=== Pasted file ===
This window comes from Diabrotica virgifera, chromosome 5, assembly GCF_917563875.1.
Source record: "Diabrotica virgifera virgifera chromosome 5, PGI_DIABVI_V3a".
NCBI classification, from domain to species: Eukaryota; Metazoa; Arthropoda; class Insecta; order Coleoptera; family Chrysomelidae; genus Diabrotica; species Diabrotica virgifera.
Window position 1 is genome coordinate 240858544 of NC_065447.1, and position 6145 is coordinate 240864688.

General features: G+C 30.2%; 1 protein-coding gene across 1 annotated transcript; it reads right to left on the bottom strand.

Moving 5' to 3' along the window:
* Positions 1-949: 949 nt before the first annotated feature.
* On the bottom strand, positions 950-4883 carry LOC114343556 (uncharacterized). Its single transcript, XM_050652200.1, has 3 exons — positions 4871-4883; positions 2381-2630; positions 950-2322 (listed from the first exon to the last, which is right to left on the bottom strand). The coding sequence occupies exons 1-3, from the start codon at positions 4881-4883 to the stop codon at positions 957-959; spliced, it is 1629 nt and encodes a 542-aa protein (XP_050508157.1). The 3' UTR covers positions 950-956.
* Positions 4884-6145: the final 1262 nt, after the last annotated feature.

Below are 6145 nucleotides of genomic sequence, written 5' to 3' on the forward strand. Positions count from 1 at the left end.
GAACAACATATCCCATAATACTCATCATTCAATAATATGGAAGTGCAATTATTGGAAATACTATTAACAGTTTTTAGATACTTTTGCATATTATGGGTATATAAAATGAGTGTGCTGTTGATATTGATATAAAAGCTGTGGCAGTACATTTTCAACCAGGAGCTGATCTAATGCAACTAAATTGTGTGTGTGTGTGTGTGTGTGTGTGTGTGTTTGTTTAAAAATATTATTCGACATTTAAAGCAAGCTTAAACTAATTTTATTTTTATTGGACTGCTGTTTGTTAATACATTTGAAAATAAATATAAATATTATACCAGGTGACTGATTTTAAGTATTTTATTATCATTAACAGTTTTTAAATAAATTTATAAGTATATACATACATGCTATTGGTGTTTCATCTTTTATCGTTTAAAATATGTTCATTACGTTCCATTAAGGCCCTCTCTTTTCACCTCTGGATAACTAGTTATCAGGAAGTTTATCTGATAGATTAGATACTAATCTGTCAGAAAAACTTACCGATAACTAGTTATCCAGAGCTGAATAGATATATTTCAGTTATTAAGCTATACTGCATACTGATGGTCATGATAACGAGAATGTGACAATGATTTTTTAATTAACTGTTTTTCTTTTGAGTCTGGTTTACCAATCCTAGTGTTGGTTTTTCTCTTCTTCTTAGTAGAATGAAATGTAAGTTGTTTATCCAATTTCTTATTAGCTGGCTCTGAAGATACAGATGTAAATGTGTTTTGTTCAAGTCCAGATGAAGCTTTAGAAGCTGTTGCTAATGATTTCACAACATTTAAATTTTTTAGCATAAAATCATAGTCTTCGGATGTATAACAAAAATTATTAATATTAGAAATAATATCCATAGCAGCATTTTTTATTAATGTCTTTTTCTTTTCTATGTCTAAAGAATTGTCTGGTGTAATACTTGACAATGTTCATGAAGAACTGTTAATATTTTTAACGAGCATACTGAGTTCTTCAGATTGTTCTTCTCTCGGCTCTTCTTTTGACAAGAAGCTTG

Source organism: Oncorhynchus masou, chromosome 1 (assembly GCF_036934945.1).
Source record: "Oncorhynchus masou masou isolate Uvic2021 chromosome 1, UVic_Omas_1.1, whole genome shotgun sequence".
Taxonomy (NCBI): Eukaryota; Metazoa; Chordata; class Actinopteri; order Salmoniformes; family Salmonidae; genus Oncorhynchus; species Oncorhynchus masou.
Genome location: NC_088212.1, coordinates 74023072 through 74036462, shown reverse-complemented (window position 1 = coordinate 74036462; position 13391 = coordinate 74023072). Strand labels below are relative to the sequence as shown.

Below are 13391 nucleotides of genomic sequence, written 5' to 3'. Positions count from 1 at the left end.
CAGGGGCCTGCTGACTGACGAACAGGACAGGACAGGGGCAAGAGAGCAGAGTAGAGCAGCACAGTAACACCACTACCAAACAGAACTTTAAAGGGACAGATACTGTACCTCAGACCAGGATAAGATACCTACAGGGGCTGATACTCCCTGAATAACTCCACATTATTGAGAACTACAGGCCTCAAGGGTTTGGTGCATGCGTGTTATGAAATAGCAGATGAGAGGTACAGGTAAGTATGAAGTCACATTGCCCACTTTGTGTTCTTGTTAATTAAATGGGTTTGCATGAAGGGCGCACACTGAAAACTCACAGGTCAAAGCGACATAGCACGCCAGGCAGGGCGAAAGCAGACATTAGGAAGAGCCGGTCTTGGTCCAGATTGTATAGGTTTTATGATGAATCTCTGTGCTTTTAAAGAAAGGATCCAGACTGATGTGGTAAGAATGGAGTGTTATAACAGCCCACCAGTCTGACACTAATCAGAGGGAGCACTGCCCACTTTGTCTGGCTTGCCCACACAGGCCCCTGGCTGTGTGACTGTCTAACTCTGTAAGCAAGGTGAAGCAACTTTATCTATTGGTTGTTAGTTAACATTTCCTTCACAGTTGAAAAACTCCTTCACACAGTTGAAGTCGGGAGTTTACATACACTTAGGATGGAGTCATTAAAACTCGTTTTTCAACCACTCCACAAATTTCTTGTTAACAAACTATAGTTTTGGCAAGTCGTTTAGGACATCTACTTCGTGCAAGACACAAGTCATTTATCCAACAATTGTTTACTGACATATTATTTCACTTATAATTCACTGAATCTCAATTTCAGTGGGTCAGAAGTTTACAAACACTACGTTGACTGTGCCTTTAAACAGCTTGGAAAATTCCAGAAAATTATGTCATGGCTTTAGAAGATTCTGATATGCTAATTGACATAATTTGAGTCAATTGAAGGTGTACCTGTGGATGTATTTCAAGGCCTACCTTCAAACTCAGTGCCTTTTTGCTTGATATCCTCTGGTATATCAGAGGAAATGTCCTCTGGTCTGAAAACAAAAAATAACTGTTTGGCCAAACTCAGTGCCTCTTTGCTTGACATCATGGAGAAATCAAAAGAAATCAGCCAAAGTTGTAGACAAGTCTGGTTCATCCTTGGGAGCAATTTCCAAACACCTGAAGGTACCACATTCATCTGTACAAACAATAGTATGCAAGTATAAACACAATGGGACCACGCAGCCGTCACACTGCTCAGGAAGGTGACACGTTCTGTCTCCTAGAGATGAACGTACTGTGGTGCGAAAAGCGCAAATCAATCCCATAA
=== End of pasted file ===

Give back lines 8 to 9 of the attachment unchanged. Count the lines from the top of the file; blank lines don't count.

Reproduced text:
* On the bottom strand, positions 950-4883 carry LOC114343556 (uncharacterized). Its single transcript, XM_050652200.1, has 3 exons — positions 4871-4883; positions 2381-2630; positions 950-2322 (listed from the first exon to the last, which is right to left on the bottom strand). The coding sequence occupies exons 1-3, from the start codon at positions 4881-4883 to the stop codon at positions 957-959; spliced, it is 1629 nt and encodes a 542-aa protein (XP_050508157.1). The 3' UTR covers positions 950-956.
* Positions 4884-6145: the final 1262 nt, after the last annotated feature.